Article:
The Canadian Securities Administrators (CSA) have published a final report on their review of the Canadian proxy voting infrastructure and are seeking comments on proposed voting protocols for improving the processes involved in the tabulation of proxy voting in Canada. Staff Notice 54-304 Final Report on Review of the Proxy Voting Infrastructure and Request for Comments on Proposed Meeting Vote Reconciliation Protocols (the Notice) proposes protocols that are intended to enhance the accuracy, reliability and accountability of proxy voting by setting out clear roles and responsibilities for key participants at each stage of meeting vote reconciliation and to outline the operational processes that each key participant should implement.

Background

The protocols stem from the CSA's desire to address long-standing concerns respecting the integrity and reliability of the Canadian proxy voting infrastructure and result from a consultation and review process which the CSA commenced in 2013. Issuers and investors had expressed concerns to the CSA that the proxy voting infrastructure was inaccurate, unreliable and non-transparent, which was evidenced by the high incidence of over-voting (where an intermediary submits proxy votes for a number that exceeds the number of voting entitlements calculated by the tabulator) and missing votes (where investors identified voting results that suggest that their proxy votes were not included in the tabulation).

Following roundtable discussions with market participants and a qualitative review of six uncontested shareholder meetings held in 2014, the CSA determined that there were two significant underlying gaps in meeting vote reconciliation: (i) meeting tabulators do not always have the accurate and complete vote entitlement information they require to properly establish the voting entitlements of intermediaries; and (ii) there are no standard communication channels between intermediaries and tabulators to facilitate the exchange and confirmation of information relating to voting entitlements and any problems relating to proxies submitted to the tabulator. The CSA set out to develop protocols to address these gaps with a view to enhancing the accuracy, reliability and accountability of meeting vote reconciliation.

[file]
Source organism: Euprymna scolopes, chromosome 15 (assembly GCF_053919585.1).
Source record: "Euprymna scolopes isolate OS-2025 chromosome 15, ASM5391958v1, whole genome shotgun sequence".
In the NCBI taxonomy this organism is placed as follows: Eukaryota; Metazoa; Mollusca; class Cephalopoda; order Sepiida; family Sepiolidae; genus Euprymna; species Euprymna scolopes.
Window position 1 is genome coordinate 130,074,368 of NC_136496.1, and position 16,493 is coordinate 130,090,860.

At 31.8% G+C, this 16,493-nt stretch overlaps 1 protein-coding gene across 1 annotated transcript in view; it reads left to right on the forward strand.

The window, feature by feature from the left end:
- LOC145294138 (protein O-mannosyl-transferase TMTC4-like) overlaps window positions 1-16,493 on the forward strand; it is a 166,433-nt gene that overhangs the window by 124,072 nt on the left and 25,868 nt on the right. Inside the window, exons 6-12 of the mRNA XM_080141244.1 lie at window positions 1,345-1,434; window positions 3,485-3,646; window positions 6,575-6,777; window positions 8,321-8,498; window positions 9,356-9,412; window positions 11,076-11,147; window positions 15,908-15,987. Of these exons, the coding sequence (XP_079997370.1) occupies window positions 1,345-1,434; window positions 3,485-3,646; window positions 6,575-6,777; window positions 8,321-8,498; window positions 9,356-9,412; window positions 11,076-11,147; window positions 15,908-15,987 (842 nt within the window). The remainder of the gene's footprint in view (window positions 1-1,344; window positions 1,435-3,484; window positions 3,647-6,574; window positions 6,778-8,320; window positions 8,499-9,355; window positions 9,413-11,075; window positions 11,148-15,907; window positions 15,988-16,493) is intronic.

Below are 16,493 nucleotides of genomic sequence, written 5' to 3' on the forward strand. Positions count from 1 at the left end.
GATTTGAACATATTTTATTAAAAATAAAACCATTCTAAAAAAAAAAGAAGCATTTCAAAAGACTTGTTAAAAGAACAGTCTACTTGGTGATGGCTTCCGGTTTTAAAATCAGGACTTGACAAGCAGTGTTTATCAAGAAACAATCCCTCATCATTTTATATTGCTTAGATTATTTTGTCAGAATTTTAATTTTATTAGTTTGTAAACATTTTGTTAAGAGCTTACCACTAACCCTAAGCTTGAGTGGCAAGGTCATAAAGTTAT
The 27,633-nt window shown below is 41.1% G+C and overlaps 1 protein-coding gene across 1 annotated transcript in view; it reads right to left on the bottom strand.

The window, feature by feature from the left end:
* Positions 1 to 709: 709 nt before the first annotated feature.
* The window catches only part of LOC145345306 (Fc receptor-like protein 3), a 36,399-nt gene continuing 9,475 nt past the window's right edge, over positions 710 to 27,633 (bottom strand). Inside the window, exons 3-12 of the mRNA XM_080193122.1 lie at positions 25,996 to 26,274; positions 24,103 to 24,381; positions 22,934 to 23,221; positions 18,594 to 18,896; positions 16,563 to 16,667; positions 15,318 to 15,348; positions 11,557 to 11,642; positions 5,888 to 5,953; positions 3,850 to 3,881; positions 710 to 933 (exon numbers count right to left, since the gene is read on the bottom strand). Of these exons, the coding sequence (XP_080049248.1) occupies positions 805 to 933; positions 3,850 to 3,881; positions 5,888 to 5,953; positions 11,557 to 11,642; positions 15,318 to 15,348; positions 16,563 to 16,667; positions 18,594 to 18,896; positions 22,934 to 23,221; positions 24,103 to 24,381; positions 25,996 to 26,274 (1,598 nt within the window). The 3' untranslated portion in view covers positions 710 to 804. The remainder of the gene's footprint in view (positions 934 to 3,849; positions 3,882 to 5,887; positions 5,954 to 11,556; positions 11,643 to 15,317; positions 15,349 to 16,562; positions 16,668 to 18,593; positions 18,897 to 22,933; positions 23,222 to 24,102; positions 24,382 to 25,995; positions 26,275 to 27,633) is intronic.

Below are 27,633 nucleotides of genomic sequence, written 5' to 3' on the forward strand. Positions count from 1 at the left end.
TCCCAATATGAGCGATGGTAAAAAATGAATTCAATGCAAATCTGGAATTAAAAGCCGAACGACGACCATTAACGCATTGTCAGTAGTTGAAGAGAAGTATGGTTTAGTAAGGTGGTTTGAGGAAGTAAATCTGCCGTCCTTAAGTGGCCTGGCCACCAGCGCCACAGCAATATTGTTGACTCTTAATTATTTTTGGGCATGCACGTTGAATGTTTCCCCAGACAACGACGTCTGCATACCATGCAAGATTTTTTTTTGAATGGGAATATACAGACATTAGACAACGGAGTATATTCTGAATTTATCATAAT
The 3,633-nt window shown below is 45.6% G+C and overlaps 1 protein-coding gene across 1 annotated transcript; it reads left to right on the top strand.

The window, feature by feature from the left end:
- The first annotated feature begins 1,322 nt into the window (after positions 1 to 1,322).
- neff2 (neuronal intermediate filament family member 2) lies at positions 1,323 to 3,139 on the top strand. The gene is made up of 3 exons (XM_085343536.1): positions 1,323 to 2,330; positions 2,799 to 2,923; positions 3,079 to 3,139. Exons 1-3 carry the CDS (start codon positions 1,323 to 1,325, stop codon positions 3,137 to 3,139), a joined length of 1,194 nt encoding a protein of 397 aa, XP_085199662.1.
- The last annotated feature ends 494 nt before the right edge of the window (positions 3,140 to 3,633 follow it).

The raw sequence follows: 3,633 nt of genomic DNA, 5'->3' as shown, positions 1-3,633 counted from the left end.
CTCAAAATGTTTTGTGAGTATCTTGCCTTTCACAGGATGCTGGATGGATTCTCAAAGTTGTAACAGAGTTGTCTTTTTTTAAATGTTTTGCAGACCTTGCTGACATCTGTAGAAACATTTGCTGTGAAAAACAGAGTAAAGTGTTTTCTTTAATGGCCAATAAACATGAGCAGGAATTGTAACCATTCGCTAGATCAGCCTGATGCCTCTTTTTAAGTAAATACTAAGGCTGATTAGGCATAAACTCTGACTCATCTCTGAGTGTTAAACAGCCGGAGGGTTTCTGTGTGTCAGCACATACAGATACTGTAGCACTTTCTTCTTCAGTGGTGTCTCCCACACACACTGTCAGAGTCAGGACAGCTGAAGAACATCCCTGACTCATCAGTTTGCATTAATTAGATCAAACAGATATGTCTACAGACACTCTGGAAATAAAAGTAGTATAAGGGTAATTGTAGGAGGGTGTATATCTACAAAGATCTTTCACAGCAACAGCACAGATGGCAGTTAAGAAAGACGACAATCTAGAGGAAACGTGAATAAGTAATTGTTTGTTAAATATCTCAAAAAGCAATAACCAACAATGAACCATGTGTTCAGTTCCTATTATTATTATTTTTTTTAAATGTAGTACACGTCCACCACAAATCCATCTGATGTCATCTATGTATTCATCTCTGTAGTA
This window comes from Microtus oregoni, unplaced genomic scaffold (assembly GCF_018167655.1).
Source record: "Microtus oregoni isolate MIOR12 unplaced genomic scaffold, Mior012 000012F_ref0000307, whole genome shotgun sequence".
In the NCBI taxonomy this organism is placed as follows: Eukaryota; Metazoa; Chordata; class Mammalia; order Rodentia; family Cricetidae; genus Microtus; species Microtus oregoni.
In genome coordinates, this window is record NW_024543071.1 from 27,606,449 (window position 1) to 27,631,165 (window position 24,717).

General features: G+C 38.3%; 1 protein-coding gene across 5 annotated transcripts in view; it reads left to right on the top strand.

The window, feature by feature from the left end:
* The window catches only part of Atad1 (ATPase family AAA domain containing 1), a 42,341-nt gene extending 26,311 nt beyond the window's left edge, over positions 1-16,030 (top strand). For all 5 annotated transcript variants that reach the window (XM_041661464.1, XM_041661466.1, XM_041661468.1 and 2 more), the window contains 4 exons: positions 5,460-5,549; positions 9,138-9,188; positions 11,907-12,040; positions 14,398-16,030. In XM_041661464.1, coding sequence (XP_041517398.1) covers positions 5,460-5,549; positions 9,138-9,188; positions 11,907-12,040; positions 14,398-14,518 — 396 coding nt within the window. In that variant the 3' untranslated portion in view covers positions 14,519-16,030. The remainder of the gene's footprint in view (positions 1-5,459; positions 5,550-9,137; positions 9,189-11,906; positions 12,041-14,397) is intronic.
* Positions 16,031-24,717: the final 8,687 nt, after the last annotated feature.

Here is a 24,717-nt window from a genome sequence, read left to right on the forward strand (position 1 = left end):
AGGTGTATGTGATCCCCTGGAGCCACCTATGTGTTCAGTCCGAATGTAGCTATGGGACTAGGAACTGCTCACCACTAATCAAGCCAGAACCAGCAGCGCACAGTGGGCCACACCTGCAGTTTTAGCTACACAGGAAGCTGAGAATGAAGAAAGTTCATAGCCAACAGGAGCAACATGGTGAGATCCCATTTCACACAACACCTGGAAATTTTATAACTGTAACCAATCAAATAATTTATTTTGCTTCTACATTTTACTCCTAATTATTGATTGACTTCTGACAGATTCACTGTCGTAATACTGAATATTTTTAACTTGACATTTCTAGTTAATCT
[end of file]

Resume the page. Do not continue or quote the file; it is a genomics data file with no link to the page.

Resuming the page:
The Proposed Protocols

With the assistance of a working group comprised of key proxy voting representatives (including issuers, investors, Broadridge, intermediaries, transfer agents and CDS), the CSA have now published for comment detailed operational protocols to set out its expectations on the roles and responsibilities of the key entities that engage in vote reconciliation and to provide guidance on the kinds of operational processes that such entities should implement. The protocols are aimed at satisfying the following characteristics of what the CSA believe constitute an accurate, reliable and accountable meeting vote reconciliation:

  1. generating and sending accurate and complete vote entitlement information for each intermediary that will solicit voting instructions from beneficial owners and submit proxy votes;
  2. setting up vote entitlement accounts in a consistent manner;
  3. sending accurate and complete proxy vote information and tabulating and recording proxy votes in a consistent manner; and
  4. informing beneficial owners of rejected or pro-rated votes.

The CSA believe that the protocols also lay the foundation for the key entities to work collectively to eliminate paper and move to electronic transmission of vote entitlement and proxy vote information and develop end-to-end vote confirmation capability that would allow beneficial owners to receive confirmation that their voting instructions have been received and accepted by their intermediary and the tabulator.

Next Steps

The CSA have requested written comments on the proposed protocols by July 15, 2016 with a view to holding roundtable discussions with market participants in Fall 2016 before publishing the final protocols at the end of 2016. The CSA intend to monitor the extent of voluntary implementation of the final protocols in 2017 and plan to establish a technical committee to support the implementation of improvements and to act as a forum for the key entities to continue sharing information and discussing solutions. The CSA have also advised that they are still considering what additional rules and policies may be required.

Conclusion

Given the importance of shareholder voting to the quality and integrity of Canadian capital markets, we welcome any steps towards addressing the inaccuracy, unreliability and lack of transparency of the proxy voting infrastructure and meeting vote reconciliation. However, we note that the adoption of the improvements contemplated by the protocols remain voluntary and their success will depend entirely on the commitment of key participants, which often operate in silos, to cooperate and take responsibility for fixing a complex, opaque and fragmented system.